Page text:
'Purito' attacked in the final part of the Salita di Ello, a 3.25-km ascent at an average gradient of 7.4 percent, and held off a strong chasing group on the flat.
Rodriguez of Katusha came clear of Spanish compatriot Samuel Sanchez (Euskaltel Euskadi) to win by nine seconds, while Team Sky's Rigoberto Uran was third on the same time.
The Giro di Lombardia, the last 'Monument' of the European calendar, is a 251km race which this year began in Bergamo and finished in Lecco.
In claiming the 106th edition of the race Rodriguez became the first Spaniard in the race's history to take victory.
The result also means that the rider is sure to end the season as the world's number one-ranked cyclist on the UCI official standings.
Bradley Wiggins, the Tour de France champion, had held that position, but Rodriguez, who has also won La Fleche Wallonne, and achieved two top threes in the general classification of the Giro d'Italia and Vuelta a Espana this year, now trumps him on the rankings.
"This is the most important triumph of my whole career," Rodriguez was quoted as saying in a team statement.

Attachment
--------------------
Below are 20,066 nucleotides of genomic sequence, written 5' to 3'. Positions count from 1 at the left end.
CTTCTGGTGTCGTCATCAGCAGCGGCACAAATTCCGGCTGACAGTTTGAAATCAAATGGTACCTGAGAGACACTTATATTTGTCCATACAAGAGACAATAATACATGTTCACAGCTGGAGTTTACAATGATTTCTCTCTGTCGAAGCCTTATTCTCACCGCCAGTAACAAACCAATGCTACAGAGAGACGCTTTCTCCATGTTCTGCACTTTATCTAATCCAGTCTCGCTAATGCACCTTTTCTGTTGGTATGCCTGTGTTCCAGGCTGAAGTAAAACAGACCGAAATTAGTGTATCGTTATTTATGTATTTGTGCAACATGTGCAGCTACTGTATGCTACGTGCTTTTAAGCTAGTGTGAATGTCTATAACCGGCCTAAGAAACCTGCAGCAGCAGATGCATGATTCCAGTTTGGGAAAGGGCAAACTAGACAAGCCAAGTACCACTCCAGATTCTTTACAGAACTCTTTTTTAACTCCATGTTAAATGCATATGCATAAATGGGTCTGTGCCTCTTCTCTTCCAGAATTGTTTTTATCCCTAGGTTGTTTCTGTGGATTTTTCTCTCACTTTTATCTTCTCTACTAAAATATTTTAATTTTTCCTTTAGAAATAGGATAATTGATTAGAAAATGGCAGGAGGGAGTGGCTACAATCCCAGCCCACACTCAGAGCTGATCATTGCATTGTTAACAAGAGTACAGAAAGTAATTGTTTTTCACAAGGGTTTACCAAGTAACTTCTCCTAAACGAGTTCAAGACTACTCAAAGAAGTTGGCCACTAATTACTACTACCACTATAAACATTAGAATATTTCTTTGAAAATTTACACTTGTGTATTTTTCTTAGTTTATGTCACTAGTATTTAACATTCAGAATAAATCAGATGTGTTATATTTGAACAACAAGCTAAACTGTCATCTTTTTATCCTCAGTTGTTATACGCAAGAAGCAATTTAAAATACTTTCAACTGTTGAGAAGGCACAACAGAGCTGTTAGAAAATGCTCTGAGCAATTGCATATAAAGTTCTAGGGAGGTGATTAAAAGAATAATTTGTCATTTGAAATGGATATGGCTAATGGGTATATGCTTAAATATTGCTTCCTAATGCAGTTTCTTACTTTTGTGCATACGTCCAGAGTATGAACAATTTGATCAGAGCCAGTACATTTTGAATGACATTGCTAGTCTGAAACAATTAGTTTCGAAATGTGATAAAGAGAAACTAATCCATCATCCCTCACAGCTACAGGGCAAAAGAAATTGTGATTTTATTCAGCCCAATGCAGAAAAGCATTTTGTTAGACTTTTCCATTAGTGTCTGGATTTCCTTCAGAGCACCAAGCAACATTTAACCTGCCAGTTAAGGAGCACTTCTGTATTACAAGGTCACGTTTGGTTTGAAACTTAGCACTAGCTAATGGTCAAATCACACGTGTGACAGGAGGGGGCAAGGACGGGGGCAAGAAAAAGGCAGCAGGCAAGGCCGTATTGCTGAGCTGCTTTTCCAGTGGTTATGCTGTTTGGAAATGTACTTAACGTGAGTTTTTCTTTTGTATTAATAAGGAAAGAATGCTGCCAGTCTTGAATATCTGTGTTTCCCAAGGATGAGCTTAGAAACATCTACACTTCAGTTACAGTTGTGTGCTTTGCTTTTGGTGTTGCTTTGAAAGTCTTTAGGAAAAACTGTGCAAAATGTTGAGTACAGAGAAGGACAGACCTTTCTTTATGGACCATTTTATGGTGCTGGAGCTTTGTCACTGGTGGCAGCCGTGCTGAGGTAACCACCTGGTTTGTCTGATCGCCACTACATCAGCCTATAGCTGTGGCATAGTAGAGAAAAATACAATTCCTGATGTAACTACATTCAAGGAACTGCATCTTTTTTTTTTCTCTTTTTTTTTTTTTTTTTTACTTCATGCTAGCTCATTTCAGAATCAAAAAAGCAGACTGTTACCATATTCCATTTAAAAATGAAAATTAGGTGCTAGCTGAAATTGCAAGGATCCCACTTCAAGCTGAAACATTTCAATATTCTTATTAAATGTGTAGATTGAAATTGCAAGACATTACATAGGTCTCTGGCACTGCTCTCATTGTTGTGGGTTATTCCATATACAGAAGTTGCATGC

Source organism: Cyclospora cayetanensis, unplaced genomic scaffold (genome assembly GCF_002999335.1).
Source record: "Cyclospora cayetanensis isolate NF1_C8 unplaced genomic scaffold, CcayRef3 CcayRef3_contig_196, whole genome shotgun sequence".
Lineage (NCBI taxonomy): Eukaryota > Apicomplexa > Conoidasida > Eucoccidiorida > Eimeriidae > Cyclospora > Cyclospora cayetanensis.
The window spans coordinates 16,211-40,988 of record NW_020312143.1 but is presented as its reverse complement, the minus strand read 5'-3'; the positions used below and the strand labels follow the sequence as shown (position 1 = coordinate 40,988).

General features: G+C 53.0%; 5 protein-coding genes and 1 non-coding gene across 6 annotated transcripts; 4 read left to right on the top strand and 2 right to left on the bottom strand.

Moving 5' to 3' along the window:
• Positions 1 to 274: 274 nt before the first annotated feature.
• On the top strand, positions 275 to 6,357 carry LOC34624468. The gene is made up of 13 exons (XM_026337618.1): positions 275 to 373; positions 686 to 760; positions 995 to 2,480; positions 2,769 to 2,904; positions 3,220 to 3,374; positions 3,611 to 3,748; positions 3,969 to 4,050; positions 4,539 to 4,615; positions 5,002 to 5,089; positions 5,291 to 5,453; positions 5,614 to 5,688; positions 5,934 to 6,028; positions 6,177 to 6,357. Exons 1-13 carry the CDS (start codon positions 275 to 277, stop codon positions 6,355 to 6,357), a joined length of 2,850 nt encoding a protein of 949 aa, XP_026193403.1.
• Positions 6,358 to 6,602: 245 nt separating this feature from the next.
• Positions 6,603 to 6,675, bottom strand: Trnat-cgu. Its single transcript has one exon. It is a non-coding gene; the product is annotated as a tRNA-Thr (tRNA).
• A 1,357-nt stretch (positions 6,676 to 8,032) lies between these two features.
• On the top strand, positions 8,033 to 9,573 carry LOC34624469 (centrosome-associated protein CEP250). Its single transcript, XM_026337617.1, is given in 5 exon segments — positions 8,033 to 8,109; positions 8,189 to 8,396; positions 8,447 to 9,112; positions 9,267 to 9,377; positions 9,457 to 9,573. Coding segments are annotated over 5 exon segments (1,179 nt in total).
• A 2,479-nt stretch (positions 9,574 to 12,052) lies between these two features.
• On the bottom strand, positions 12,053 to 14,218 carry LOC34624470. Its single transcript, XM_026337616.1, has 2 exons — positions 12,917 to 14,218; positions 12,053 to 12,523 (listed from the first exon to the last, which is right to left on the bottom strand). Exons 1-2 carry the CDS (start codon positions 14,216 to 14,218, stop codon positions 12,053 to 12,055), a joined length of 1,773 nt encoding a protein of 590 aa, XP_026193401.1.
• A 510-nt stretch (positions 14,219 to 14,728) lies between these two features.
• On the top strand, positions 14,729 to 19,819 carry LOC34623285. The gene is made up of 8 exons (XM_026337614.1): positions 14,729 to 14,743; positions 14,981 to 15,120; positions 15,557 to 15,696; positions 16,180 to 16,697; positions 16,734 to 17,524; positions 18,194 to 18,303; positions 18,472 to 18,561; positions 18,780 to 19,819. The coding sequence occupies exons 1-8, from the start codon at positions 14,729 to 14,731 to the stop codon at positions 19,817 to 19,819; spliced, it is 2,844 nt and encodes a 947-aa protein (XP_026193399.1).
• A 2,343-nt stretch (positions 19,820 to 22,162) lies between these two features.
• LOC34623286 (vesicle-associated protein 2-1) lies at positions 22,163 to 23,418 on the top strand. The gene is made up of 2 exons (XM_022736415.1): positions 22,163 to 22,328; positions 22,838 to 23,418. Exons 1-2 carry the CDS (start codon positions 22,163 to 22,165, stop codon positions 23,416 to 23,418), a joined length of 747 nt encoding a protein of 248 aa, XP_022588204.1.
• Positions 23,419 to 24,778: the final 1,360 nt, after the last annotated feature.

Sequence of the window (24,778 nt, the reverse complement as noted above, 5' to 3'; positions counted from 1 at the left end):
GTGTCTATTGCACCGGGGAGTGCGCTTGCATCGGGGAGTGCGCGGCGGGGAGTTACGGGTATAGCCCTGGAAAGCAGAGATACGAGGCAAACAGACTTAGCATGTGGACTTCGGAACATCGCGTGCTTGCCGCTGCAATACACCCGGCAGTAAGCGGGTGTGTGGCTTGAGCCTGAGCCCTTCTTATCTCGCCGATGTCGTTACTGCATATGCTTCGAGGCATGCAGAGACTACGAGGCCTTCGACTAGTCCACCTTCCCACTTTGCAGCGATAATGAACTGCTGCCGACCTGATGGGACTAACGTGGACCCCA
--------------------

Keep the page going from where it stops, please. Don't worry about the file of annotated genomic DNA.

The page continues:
"This was a perfect season. Today I was feeling in great shape: in fact I made my team mates work during all the crucial moments of the race.
"When I saw that all my rivals were tired and I felt so great, I realised I had a great chance to win. To tell the truth I thought that somebody could join me in that attack, but instead nobody could answer and that makes this victory even greater."
As expected, the brutal climb to the Muro di Sormano sorted the men from the boys.
The two-kilometre ascent at an average gradient of some 15 percent blew the peloton apart with Alberto Contador, Vincenzo Nibali and Rodriguez among those setting the pace.
World champion Philippe Gilbert crashed in the descent and pulled out.
"He's got some burns and cuts but nothing serious," his BMC team manager John Lelangue told RAI.
Nibali also hit the deck in the descent from the Madonna del Ghisallo but managed to get back on the bike and rejoin the peloton.
The Italian, one of the pre-race favourites with Contador, Rodriguez and Gilbert, had not fully recovered before the last ascent and did not figure in the finale.